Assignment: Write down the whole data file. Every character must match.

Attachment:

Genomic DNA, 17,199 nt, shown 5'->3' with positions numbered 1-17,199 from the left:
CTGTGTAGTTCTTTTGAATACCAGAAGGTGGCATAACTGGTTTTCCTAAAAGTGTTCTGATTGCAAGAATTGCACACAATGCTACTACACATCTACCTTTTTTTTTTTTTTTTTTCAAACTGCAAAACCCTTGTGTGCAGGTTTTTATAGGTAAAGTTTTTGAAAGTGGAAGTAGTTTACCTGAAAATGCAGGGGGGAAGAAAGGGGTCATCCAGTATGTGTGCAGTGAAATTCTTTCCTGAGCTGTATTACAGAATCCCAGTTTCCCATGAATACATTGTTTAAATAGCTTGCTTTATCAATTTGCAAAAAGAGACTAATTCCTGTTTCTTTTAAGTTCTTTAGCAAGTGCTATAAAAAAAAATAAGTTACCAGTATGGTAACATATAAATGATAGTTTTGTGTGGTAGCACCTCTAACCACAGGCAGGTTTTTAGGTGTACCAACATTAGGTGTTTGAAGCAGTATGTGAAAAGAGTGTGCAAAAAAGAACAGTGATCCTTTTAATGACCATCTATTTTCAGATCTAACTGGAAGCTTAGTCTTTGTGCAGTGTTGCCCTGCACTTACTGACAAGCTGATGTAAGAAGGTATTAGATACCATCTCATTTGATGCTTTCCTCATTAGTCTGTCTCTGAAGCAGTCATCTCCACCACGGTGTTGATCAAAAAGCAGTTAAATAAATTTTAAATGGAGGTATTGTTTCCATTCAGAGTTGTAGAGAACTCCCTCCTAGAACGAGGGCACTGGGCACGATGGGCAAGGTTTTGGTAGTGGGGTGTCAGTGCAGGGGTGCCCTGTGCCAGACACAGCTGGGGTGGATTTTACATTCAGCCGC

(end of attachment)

Genomic DNA, 17,199 nt, shown 5'->3' with positions numbered 1-17,199 from the left:
CTGTGTAGTTCTTTTGAATACCAGAAGGTGGCATAACTGGTTTTCCTAAAAGTGTTCTGATTGCAAGAATTGCACACAATGCTACTACACATCTACCTTTTTTTTTTTTTTTTTTCAAACTGCAAAACCCTTGTGTGCAGGTTTTTATAGGTAAAGTTTTTGAAAGTGGAAGTAGTTTACCTGAAAATGCAGGGGGGAAGAAAGGGGTCATCCAGTATGTGTGCAGTGAAATTCTTTCCTGAGCTGTATTACAGAATCCCAGTTTCCCATGAATACATTGTTTAAATAGCTTGCTTTATCAATTTGCAAAAAGAGACTAATTCCTGTTTCTTTTAAGTTCTTTAGCAAGTGCTATAAAAAAAAATAAGTTACCAGTATGGTAACATATAAATGATAGTTTTGTGTGGTAGCACCTCTAACCACAGGCAGGTTTTTAGGTGTACCAACATTAGGTGTTTGAAGCAGTATGTGAAAAGAGTGTGCAAAAAAGAACAGTGATCCTTTTAATGACCATCTATTTTCAGATCTAACTGGAAGCTTAGTCTTTGTGCAGTGTTGCCCTGCACTTACTGACAAGCTGATGTAAGAAGGTATTAGATACCATCTCATTTGATGCTTTCCTCATTAGTCTGTCTCTGAAGCAGTCATCTCCACCACGGTGTTGATCAAAAAGCAGTTAAATAAATTTTAAATGGAGGTATTGTTTCCATTCAGAGTTGTAGAGAACTCCCTCCTAGAACGAGGGCACTGGGCACGATGGGCAAGGTTTTGGTAGTGGGGTGTCAGTGCAGGGGTGCCCTGTGCCAGACACAGCTGGGGTGGATTTTACATTCAGCCGC